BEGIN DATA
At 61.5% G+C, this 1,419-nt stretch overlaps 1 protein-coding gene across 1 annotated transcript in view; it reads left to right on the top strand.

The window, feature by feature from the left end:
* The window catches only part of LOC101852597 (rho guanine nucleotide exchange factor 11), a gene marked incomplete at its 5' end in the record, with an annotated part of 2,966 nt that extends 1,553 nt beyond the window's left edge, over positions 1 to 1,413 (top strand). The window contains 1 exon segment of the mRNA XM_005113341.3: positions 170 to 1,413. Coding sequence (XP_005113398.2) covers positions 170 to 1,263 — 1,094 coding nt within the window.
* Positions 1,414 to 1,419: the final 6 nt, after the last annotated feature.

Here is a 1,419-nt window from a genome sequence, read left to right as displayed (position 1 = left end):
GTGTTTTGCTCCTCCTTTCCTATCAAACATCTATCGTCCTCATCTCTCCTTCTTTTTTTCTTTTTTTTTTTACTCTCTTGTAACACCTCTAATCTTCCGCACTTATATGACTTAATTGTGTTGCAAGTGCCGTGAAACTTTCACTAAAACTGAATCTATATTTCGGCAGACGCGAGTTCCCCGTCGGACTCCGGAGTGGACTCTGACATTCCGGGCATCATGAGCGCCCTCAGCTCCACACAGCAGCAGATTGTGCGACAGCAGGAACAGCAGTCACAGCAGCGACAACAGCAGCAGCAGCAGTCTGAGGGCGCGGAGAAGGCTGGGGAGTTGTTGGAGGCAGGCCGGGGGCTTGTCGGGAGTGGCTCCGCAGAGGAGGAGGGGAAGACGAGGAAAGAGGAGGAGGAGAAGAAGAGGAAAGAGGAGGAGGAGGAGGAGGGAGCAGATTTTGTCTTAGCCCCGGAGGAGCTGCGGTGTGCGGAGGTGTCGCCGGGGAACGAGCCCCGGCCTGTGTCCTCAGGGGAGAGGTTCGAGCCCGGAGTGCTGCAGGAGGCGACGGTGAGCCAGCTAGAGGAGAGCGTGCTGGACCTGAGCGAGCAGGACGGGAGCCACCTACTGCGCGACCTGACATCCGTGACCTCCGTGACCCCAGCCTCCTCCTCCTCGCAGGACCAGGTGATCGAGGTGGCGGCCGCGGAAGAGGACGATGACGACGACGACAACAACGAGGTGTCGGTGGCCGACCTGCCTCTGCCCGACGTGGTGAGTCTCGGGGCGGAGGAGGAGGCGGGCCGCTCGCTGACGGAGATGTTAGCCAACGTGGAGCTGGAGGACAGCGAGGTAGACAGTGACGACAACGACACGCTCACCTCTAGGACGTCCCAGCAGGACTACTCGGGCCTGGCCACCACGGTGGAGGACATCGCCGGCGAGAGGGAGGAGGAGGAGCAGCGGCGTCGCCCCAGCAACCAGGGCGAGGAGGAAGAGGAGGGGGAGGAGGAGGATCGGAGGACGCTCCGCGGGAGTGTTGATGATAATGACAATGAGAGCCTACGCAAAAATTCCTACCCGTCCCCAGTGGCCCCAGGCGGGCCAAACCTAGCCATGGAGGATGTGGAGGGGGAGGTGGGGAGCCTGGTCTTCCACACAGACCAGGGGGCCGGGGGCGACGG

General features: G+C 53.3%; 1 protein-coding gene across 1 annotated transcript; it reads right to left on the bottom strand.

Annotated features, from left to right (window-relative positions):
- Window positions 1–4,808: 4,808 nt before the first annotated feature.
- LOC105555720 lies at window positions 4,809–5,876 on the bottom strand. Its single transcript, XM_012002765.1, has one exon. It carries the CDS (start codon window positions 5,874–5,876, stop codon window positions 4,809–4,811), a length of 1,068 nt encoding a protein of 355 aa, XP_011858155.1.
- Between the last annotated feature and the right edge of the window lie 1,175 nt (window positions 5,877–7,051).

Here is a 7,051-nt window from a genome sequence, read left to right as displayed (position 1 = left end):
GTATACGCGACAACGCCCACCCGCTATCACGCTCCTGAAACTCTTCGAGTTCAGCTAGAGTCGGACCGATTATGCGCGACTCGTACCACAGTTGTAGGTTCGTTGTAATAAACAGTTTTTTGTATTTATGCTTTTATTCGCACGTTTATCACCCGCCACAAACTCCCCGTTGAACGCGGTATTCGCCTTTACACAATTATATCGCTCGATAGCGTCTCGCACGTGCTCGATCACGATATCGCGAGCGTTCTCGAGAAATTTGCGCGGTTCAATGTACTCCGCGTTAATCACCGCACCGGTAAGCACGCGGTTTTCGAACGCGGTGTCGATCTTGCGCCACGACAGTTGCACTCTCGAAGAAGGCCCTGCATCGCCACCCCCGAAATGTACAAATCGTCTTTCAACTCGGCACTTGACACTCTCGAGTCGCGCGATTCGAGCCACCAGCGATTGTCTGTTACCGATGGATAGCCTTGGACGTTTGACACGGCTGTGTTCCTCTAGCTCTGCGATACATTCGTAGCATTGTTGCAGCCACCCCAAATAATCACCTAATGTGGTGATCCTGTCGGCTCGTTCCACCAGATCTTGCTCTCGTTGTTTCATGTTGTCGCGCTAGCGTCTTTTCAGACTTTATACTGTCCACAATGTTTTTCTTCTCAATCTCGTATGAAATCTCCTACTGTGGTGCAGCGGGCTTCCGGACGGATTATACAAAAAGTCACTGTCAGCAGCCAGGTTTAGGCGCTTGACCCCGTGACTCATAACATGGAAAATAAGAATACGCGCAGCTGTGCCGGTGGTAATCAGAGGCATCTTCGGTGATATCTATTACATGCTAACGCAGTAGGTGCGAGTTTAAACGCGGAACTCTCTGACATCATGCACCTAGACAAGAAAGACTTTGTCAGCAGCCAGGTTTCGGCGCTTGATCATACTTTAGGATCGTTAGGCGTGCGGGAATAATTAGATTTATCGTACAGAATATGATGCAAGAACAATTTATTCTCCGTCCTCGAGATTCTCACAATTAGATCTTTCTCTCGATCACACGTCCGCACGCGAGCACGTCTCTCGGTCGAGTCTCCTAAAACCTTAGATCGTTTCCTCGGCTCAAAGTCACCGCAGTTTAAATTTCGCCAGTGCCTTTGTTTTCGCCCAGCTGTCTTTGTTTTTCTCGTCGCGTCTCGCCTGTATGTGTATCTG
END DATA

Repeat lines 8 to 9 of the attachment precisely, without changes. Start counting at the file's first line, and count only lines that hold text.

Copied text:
Annotated features, from left to right (window-relative positions):
- Window positions 1–4,808: 4,808 nt before the first annotated feature.